NEW YORK — In his new book, James K.A. Smith makes his case for why Saint Augustine is the perfect companion for 21st century believers and skeptics alike. On the Road with Saint Augustine: A Real-World Spirituality for Restless Hearts, released this month, addresses a range of topics, from parenting, to sex, to friendship, using Augustine (along with Jack Keroac, Albert Camus, and Greta Gerwig’s Lady Bird, among others) as a guide to navigating modern life.
Smith is a philosophy professor (and newly named editor of the literary journal Image), and although he’s a Protestant, he draws deeply on the Catholic tradition in his new work.
During a book tour in New York, Smith spoke with Crux regarding why he believes Augustine would appreciate Pope Francis’s understanding of the Church as a field hospital and how Augustine’s “City of God,” resembles more a migrant tent city than a metropolis.
Crux: Do you consider this book a direct response to the “Benedict Option” and the idea that in order to preserve Christian culture, one must withdraw from the larger culture and focus on smaller communities?
Smith: It’s not written as a direct response; however I do think that Augustinian spirituality is the great alternative to such temptations—to the imagining purity. What worries me about various renditions of what’s called the Benedict Option is that they seem to be predicated on a protectionism that is also imagining that you could carve out this purified, protected space.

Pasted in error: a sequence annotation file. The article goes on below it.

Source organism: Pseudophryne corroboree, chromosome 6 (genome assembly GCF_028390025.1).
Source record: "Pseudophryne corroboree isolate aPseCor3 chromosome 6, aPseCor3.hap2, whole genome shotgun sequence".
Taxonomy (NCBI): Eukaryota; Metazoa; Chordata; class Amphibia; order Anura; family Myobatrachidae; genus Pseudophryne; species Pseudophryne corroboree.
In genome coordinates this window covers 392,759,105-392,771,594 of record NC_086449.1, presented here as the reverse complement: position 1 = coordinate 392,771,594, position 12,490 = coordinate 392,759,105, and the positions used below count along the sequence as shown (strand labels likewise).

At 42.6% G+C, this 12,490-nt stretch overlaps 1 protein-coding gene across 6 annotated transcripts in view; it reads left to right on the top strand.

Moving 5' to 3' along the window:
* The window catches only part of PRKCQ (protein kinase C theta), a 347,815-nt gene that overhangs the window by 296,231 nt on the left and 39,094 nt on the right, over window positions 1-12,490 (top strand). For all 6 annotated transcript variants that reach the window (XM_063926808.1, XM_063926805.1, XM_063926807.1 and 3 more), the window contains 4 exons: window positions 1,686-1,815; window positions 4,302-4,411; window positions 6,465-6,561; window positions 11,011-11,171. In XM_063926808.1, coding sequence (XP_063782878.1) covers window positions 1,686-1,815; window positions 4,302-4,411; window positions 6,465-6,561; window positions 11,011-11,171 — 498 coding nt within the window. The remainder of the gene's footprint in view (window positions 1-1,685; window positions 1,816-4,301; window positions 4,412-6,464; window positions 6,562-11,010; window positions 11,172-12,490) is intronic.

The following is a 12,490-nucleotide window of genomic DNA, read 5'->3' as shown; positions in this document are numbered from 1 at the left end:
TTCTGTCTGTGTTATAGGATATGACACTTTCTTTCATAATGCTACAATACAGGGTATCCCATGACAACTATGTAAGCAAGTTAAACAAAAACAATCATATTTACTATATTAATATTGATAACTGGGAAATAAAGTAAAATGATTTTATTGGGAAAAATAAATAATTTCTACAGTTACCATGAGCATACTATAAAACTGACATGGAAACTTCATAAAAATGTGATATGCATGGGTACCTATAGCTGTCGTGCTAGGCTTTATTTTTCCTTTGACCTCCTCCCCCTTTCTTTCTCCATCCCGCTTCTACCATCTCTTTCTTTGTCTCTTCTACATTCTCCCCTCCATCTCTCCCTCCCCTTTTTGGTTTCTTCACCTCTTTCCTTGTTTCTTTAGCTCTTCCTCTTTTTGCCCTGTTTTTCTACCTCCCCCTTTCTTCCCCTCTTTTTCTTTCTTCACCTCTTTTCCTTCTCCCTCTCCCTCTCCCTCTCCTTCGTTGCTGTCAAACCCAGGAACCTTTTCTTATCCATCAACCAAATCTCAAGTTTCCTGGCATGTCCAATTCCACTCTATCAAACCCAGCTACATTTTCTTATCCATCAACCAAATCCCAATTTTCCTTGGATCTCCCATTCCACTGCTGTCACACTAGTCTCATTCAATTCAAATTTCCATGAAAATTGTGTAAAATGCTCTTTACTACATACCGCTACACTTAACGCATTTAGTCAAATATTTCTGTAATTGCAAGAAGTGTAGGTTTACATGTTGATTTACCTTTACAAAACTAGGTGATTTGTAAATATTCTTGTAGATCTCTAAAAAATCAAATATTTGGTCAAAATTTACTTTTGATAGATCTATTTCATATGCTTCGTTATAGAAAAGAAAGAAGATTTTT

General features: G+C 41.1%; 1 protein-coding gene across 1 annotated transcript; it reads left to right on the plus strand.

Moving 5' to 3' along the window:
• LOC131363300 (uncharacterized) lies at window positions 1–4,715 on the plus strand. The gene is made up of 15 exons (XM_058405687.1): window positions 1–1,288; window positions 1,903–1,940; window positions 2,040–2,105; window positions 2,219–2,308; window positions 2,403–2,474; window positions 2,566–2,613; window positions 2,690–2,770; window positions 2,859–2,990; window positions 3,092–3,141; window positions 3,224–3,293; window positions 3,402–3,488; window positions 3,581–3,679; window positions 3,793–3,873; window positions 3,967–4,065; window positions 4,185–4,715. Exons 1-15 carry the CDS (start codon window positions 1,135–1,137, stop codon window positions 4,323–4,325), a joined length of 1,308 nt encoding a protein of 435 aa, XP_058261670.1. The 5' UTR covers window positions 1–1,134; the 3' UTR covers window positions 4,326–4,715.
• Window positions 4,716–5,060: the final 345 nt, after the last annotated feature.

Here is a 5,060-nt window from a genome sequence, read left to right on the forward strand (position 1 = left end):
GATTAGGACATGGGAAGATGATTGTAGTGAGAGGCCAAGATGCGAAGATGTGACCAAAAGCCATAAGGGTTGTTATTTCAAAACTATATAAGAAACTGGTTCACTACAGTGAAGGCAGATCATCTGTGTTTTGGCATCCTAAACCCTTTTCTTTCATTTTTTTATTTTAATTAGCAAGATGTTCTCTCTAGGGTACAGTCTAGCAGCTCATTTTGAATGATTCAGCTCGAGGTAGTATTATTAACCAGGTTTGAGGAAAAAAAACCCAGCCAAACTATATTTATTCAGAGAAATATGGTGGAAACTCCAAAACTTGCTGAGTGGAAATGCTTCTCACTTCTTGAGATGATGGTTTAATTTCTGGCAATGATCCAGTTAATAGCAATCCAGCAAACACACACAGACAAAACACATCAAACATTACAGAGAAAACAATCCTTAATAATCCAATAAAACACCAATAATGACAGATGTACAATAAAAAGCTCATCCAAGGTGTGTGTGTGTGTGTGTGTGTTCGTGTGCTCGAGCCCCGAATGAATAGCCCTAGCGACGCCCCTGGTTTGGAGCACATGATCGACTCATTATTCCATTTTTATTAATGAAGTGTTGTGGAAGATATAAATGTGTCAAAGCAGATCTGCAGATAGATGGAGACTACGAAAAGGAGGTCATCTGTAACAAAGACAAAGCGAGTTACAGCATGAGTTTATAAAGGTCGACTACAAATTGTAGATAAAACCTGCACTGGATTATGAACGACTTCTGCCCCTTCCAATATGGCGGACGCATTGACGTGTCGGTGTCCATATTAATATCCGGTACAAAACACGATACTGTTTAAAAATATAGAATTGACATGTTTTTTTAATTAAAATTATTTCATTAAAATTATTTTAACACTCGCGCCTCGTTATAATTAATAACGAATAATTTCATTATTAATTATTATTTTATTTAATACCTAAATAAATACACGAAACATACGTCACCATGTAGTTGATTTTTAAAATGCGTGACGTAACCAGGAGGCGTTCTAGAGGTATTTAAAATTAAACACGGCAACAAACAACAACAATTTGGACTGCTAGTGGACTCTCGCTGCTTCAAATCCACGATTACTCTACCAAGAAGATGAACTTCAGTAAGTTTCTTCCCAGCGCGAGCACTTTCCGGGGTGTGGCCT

Interestingly, I think that’s what Augustine himself always reacted strongly to — that’s why I think he was critical of the Donatists (in problematic ways). But for Augustine, what he reacts to in Donatism is the same imagining that we are the pure Christian community. For Augustine, he thinks that, first of all, that denies the depth of our own sin and that we don’t recognize our own fracturedness. It also underestimates the radicality of God’s grace and how it spills over our boundaries. I think that’s one reason it may be an alternative. The second reason is — I call it Augustine’s spiritual realism because it’s related to the same thing.
Augustine has no delusions of perfection, even though we’re answering a call to holiness. I think of Augustine’s spiritual realism as a pastor. One of the things I try to do in the book is to get people to read the Augustine beyond The Confessions and beyond the treatises and hear the Augustine of his sermons and letters. That’s where you hear this pastor, this shepherd who basically meets people in all the real world messiness that they have to deal with, including their vocation to public life, to being a counsel in North Africa trying to work for the empire while also hoping for Kingdom come. I think he meets people in the messiness of the call of vocation. It’s why he could never counsel a sort of running to the hills.
Let me read something back to you. You write that “The Christian gospel, for Augustine, wasn’t just the answer to an intellectual question (though it was that); it was more like a shelter in a storm.” How do you think this squares with Pope Francis’s idea of the Church as a “field hospital?”